2
$\begingroup$

Would there be any benefit to symmetrically encrypting the IV and MAC in an AEAD mode of operation? More specifically would this prevent someone from exploiting the accidental use of a duplicate IV with the same key? Normally with most AEAD modes (and XOR-based stream ciphers) same IV + same key + different message = bad.

Example: let's say you have AES-GCM with a 64-bit IV and a 64-bit MAC / authentication tag. Now let's say after encrypting with AES-GCM you take the IV and MAC together and encrypt both with AES (using the same key or a derived key) in ECB mode (one 128-bit block) and send AES(IV|MAC) instead of sending the IV and MAC. Then at decrypt you AES decrypt that block and then run GCM with decryption and authentication check as usual.

If you duplicate an IV with a different message, the AES(IV|MAC) result will be different and since the IV and MAC are not visible in plaintext they can't be used by the attacker... right? (Obviously if both message and IV are identical the attacker can see that there was a duplicate of the same message, but that doesn't help them attack authentication for other messages.)

Other than costing a little bit of extra CPU does this help security? Am I missing something? This feels too simple to be novel.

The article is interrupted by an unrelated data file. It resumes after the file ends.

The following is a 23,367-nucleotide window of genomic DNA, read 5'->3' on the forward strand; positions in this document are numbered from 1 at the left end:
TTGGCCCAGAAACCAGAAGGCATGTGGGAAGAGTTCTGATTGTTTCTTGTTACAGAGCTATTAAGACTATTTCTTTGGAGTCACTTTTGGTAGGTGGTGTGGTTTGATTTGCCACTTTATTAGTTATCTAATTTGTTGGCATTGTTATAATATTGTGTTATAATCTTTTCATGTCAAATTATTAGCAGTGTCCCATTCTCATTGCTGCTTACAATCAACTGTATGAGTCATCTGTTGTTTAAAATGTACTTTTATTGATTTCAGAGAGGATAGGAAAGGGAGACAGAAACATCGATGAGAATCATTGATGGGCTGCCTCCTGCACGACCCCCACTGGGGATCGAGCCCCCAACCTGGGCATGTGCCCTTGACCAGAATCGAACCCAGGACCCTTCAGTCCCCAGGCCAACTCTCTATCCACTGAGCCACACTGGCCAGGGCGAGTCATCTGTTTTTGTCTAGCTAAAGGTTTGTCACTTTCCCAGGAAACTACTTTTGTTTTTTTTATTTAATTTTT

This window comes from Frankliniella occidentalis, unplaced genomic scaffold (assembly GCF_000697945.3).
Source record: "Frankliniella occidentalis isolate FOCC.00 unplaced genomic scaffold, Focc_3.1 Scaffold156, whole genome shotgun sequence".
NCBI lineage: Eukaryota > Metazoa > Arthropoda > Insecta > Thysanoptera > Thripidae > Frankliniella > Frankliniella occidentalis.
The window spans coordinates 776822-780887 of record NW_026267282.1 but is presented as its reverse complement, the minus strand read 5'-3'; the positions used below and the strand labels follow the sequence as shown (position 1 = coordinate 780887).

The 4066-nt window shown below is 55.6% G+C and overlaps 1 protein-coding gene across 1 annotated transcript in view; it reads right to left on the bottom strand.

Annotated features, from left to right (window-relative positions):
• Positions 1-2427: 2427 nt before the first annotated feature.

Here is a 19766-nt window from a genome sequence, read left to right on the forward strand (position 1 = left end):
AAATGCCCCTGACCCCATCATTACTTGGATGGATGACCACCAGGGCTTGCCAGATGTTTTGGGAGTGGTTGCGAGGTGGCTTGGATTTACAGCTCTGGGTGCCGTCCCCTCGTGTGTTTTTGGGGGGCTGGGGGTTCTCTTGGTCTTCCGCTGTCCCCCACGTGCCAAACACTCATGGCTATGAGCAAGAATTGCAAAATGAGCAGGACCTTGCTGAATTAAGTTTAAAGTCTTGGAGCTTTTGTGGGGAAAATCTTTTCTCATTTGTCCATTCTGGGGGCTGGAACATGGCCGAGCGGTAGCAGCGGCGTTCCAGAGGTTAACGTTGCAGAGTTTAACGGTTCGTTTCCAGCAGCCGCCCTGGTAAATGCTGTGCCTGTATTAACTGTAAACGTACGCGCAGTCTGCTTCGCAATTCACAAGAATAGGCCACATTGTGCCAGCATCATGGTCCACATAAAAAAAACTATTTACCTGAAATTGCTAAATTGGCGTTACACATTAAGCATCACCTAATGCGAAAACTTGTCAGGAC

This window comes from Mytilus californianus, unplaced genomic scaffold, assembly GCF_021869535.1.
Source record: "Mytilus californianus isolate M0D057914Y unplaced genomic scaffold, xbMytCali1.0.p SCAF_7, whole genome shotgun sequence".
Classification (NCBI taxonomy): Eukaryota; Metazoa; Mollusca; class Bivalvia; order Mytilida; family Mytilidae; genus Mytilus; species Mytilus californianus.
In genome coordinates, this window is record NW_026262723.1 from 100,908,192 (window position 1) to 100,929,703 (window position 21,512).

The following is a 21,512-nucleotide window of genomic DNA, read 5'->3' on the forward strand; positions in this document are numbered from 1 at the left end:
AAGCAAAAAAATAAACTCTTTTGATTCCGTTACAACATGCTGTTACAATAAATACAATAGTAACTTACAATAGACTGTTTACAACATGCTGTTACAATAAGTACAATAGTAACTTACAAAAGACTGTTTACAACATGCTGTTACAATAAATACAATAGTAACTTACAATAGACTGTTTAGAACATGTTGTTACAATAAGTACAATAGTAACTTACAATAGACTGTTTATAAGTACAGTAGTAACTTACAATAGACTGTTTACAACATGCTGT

$\endgroup$
  • $\begingroup$ "Other than costing a little bit of extra CPU does this help security?" No. $\endgroup$ – Richie Frame Aug 15 at 23:43
  • $\begingroup$ Why not? The reply below explains the known plaintext attack against this scheme, but a 'no' with no explanation isn't that useful. $\endgroup$ – Adam Ierymenko Aug 16 at 3:37
  • 1
    $\begingroup$ You asked several questions, the answer to the one i referenced was either a hard no, or a yes with additional detail. The last question, "Am I missing something?", is what the answer below covers. In fact that answer does not adequately cover all the potential issues you may encounter, I will add another answer which should provide better explanation $\endgroup$ – Richie Frame Aug 16 at 20:43
5
$\begingroup$

If a (nonce, key) is reused with two distinct messages A and B, an attacker can learn A⊕B = E(A)⊕E(B).

So, if either plaintext is known, the other one can be immediately decrypted.

This is why nonce-misuse resistant schemes require two passes: a first pass to compute a hash of the message, the second one to perform the actual encryption with an IV, and possibly a subkey derived from that hash.

$\endgroup$
  • $\begingroup$ Hmm... but wouldn't this result in just the compromise of the two colliding messages? Would other messages using the same key also be compromised? My thought was that hiding the actual nonce and MAC would protect against the attacker using a collision to attack other messages or forge different messages. I thought in the ordinary case (nonce/MAC in the clear) GCM was "sudden death" on nonce+key reuse, but maybe I'm mis-remembering that or confusing it with another algorithm. $\endgroup$ – Adam Ierymenko Aug 15 at 23:39
  • 1
    $\begingroup$ @AdamIerymenko If the attack that is described works in every case where the nonce is reused under the same key. Since this would mean that the key stream is the same for the two messages. $\endgroup$ – Marc Ilunga Aug 16 at 17:40